Immigrants from both countries were granted the temporary protection from deportation in 1998, in the wake of widespread destruction in their home countries from Hurricane Mitch. The TPS has been extended since then, and many migrants have lived in the U.S. for over 20 years.
The lack of determination for Honduras is surprising, and gives little indication how the administration might act with regards to the 200,000 Salvadorans and 50,000 Haitians whose TPS status is due to expire early next year, notes the Washington Post. (See yesterday's post.) The decision was not the worst-case scenario for immigration advocates, nor does it satisfy hardliners who say the TPS programs were never meant to be so long-term.
Reports until yesterday focused on a recommendation from the State Department to terminate the program for Central Americans and Haitians. (See yesterday's post.) Countering that vision, a DHS official last week argued to extend protections for Central Americans, pointing to their positive workforce participation. John Kelly-appointee James Nealon said the returnees would put “a huge burden on employment” in home countries, something, he says, would be akin to "working against ourselves," in reference to U.S. efforts to stem Central American migration by improving local conditions, reports Breitbart News.
Honduran and Salvadoran authorities have pushed the U.S. to extend the program, arguing that the return of so many migrants would be catastrophic to their home countries. (See for example, June 14's post, about the Central America summit held in Miami. In September a Salvadoran delegation led by the country's foreign minister lobbied Washington lawmakers to extend TPS and DACA program for migrants brought to the U.S. as children.
Indeed, an Honduran diplomatic mission in Washington last week met with Nealon as part of efforts to push for TPS's extension, reports El Heraldo. Yesterday, Honduran Foreign Minister María Dolores Agüero promised to maintain lobbying efforts, reports El Heraldo, separately. Honduras is headed towards a general election later this month.
The Miami Herald argues in favor of extending TPS status for the nearly 300,000 Central American and Haitian recipients. Forcing them to leave would affect jobs in the U.S., hitting remittances they send home and forcing them to compete in economies that would have a hard time absorbing them. The paper also notes that a bill in Congress would provide a legal route to residency for many of these migrants.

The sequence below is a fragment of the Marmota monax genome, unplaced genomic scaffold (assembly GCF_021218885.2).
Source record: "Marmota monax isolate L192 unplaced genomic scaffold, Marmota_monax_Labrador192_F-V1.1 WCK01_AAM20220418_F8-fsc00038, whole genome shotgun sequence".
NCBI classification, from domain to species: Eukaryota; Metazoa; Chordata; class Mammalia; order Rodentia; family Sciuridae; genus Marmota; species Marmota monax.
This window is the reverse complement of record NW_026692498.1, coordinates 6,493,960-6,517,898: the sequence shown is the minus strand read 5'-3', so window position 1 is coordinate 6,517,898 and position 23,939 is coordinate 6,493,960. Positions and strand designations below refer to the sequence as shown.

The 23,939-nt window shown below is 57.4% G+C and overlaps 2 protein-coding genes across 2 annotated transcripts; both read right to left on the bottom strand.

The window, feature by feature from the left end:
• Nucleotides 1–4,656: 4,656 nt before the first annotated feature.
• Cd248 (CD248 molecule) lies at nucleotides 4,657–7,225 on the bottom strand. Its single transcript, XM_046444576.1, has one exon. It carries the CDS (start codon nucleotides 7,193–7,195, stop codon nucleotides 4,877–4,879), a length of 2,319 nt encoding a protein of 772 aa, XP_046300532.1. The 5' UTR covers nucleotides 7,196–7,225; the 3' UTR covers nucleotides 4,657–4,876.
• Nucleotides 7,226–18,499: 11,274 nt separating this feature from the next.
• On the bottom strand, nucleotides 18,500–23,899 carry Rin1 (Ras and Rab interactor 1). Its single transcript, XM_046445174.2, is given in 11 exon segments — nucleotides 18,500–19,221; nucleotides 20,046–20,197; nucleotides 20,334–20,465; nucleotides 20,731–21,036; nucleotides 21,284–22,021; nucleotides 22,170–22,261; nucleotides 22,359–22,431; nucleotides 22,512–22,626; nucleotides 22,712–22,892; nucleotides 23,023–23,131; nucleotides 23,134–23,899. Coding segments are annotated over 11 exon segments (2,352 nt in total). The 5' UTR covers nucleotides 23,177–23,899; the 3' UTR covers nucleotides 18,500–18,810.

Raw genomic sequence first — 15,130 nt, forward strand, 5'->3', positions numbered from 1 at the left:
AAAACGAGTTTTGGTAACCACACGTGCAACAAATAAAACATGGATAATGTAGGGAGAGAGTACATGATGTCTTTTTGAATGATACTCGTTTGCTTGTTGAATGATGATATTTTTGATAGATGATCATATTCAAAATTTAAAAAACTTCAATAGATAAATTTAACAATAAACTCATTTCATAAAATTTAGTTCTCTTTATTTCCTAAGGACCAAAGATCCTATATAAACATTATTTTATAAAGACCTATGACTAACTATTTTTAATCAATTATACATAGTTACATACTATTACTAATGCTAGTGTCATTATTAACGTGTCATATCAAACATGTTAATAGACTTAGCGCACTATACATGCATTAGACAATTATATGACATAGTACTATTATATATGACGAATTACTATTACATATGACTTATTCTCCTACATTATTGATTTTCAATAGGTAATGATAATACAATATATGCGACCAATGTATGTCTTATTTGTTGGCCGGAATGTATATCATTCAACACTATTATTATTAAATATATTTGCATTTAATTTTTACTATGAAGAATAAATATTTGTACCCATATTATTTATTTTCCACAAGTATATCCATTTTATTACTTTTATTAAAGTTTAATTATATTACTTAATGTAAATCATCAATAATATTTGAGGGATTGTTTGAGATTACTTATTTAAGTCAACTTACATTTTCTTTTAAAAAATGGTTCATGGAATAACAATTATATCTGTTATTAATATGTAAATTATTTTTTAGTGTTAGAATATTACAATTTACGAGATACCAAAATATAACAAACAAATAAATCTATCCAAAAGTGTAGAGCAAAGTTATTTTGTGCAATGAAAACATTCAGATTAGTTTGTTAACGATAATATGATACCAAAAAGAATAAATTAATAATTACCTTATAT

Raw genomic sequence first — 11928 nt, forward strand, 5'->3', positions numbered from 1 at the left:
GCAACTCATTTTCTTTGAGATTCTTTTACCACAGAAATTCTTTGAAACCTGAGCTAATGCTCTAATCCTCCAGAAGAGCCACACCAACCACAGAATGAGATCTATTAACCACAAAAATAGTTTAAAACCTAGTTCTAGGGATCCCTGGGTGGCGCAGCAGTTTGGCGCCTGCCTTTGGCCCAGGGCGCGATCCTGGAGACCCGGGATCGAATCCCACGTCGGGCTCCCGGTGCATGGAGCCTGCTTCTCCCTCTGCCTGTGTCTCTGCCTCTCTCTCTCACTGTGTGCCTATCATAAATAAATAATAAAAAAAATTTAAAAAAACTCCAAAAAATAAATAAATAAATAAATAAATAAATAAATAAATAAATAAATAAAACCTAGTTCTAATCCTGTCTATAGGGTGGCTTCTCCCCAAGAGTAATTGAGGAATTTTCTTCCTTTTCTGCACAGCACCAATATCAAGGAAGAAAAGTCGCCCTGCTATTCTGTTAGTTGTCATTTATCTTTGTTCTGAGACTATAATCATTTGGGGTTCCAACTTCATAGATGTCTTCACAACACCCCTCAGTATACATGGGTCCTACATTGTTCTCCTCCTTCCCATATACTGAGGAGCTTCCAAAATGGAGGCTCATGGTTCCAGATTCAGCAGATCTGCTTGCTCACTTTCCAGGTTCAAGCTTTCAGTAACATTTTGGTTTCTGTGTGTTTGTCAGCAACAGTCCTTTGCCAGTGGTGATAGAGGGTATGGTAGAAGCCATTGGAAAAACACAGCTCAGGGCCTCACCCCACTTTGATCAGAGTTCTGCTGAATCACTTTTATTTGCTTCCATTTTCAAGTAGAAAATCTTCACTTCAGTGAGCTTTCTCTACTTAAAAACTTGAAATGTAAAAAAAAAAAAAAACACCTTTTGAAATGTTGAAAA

Breitbart argues that the surprise Trump administration move is a negotiating tactic to negotiate immigration policy with Democrats in Congress.
- Health conditions are worsening in Venezuela and access to treatment is in crisis, reports the Miami Herald. Hospital bed availability is far below what is needed, and supplies of all kinds are lacking.
- Venezuela's long economic crisis has made it a source for cheap professional labor, reports the Wall Street Journal, profiling how programers are able to sell their services abroad and earn a comparative fortune.
- An interview with a Colombian narcotics trafficker cooperating with authorities provides lots of juicy details on the drug trade. But the vital role of government corruption in facilitating shipments is of particular relevance, emphasizes InSight Crime.
- The Mexican Zetas drug cartel used forced recruitment of teens, forced disappearances and incineration of adversaries in prisons among its many strategies for territorial control in Coahuila state, reports the BBC.
- Latin America's economies are growing again after the declines of recent years -- but unemployment continues to rise. Some analysts point to labor substitution (mechanization), but in Nueva Sociedad Ernesto Talvi argues that its actually due to an "overabundance of capacity."